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ACLU: Big Brother a fact, not fiction

“Big Brother is watching you.”

You’ve heard the saying before, but a new report by the American Civil Liberties Union warns you’re about to be watched by Big Brother like never before.

The report, Bigger Monster, Weaker Chains: The Growth of an American Surveillance Society, claims the U.S. has now reached the point where a total surveillance society has not only become a realistic possibility, but a likelihood unless the public fights back.

“From government watch lists to secret wiretaps, Americans are unknowingly becoming targets of government surveillance,” said Dorothy Ehrlich, executive director of the ACLU of Northern California. “It is dangerous for a democracy that government power goes unchecked and for this reason it is imperative that our government be made accountable.”

The report cites two developments making the march toward an Orwellian society a quick journey:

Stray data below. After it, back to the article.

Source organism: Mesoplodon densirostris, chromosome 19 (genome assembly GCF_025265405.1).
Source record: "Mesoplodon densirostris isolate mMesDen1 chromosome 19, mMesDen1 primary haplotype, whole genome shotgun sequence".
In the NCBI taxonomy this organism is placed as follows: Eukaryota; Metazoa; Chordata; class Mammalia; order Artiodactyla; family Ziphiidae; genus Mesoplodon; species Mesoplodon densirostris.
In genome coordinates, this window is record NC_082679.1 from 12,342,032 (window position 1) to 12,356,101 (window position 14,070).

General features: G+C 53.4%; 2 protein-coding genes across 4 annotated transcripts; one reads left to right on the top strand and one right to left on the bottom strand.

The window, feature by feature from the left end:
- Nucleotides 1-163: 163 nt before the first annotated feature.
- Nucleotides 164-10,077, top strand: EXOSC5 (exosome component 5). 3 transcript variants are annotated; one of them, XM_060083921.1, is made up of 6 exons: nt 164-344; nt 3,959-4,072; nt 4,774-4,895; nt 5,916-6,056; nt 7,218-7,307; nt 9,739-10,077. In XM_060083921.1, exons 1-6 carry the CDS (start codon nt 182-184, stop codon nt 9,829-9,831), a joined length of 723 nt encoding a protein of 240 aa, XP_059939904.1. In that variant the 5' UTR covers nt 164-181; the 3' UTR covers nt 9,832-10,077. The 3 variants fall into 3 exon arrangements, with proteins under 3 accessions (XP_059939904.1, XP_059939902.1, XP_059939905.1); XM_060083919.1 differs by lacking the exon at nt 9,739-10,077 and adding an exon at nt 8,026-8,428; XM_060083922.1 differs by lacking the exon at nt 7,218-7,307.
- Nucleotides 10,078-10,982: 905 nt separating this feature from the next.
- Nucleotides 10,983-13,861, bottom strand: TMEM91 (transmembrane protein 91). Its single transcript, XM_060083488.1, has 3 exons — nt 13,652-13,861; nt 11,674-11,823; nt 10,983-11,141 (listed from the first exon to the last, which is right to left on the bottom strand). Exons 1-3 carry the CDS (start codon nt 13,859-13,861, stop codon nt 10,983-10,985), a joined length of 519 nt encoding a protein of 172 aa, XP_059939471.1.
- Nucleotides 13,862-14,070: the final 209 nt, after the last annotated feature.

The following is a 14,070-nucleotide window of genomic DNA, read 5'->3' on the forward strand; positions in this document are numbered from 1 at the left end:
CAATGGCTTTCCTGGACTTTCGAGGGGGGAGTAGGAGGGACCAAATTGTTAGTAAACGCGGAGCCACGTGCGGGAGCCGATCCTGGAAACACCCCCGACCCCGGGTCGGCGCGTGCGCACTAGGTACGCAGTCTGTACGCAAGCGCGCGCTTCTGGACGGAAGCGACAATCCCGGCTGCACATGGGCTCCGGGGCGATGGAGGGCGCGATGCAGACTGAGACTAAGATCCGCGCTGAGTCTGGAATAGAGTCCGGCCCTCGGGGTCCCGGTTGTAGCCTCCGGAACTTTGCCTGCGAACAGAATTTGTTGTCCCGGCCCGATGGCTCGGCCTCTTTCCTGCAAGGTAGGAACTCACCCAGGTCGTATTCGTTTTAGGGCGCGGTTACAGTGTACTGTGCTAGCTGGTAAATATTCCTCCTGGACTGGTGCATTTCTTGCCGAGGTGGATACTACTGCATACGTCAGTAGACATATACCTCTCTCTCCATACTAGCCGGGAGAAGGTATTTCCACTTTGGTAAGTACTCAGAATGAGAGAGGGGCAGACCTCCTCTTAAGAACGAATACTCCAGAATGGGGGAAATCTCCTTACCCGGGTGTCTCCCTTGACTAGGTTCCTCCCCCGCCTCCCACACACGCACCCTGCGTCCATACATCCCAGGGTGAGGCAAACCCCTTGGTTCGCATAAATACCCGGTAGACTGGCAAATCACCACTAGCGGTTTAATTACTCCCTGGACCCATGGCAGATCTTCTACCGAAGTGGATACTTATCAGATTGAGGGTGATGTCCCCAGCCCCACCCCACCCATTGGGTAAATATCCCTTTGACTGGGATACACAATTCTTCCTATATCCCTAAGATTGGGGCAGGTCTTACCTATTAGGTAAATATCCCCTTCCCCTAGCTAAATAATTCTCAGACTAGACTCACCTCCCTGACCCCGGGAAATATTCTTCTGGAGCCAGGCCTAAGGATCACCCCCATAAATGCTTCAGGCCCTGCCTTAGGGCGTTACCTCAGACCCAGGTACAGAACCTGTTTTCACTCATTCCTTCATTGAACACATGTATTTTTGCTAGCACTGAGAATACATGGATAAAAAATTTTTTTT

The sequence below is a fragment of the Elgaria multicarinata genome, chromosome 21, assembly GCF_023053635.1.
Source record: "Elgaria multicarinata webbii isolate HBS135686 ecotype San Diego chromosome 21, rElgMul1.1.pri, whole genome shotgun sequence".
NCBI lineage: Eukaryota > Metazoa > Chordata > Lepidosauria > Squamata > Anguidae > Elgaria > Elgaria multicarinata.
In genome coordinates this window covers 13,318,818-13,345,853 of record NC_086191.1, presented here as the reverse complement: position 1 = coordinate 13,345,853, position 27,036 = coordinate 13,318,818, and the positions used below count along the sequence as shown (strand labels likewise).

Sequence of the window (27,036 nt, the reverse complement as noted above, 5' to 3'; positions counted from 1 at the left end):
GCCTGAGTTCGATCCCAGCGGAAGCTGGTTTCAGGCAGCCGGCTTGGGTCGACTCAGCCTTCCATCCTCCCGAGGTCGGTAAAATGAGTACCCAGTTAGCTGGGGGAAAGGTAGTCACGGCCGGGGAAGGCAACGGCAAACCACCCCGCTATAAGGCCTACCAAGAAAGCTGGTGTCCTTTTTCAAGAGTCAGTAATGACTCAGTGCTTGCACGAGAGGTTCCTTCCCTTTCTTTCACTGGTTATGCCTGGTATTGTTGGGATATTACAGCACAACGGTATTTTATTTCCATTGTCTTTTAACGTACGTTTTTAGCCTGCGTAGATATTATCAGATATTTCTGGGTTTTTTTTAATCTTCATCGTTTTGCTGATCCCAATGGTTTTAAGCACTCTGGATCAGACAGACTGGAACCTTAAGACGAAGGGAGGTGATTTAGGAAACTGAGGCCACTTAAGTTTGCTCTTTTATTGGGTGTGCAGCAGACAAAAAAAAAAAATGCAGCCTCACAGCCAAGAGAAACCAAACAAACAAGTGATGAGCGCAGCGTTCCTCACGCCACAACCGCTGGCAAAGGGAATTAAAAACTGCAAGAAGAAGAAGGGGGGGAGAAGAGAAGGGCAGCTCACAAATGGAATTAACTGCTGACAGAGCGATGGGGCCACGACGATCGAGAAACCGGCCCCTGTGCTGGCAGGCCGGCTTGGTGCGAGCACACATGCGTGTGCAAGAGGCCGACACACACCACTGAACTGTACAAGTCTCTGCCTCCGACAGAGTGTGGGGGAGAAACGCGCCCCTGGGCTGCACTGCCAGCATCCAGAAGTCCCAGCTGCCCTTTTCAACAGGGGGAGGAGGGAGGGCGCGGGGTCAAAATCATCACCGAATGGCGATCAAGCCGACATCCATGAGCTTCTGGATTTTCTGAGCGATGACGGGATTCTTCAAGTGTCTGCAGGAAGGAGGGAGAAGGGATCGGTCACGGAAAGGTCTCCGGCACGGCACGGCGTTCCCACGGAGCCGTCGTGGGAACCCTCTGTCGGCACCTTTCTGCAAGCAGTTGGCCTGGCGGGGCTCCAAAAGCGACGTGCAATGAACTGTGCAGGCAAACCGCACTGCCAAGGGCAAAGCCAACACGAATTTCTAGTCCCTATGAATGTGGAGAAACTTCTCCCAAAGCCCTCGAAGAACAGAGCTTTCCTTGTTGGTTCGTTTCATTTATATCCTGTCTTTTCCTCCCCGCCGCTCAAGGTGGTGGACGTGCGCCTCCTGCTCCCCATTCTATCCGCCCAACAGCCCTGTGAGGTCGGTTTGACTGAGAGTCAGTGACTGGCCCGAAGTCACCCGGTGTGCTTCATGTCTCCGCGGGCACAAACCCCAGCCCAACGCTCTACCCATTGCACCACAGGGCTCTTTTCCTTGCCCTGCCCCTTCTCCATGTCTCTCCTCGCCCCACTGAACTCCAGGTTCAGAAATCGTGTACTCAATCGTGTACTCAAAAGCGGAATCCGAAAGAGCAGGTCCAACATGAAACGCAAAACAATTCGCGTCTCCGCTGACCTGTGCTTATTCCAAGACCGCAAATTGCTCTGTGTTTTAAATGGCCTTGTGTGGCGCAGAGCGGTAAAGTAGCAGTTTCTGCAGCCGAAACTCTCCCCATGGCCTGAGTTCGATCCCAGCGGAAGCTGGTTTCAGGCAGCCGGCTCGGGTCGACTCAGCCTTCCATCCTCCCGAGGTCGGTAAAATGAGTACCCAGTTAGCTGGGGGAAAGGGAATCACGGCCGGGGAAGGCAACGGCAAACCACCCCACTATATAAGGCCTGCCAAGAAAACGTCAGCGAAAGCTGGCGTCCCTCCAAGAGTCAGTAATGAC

“Many people still do not grasp that Big Brother surveillance is no longer the stuff of books and movies,” said Barry Steinhardt, co-author of the ACLU report. “Given the capabilities of today’s technology, the only thing protecting us from a full-fledged surveillance society are the legal and political institutions we have inherited as Americans. Unfortunately, the Sept. 11 attacks have led some to embrace the fallacy that weakening the Constitution will strengthen America.”



A recent illustration of the danger, according to the report, is the Pentagon’s Total Information Awareness (TIA) program, which seeks to sift through a vast array of databases full of personal information in the hunt for terrorism.

“Even if TIA never materializes in its current form,” Steinhardt said, “what this report shows is that the underlying trends are much bigger than any one program or any one controversial figure like John Poindexter.”

An overview of the ACLU report provides information on a wide variety of surveillance issues, some of which is excerpted here:

“If we do not take steps to control and regulate surveillance to bring it into conformity with our values,” the report states, “we will find ourselves being tracked, analyzed, profiled, and flagged in our daily lives to a degree we can scarcely imagine today.”

The ACLU suggests a new push for enacting laws bolstering privacy protections and limiting the invasive reach of new technologies. It also seeks a revival of the Fourth Amendment to the Constitution, what it calls the primary bulwark against government invasion of privacy.


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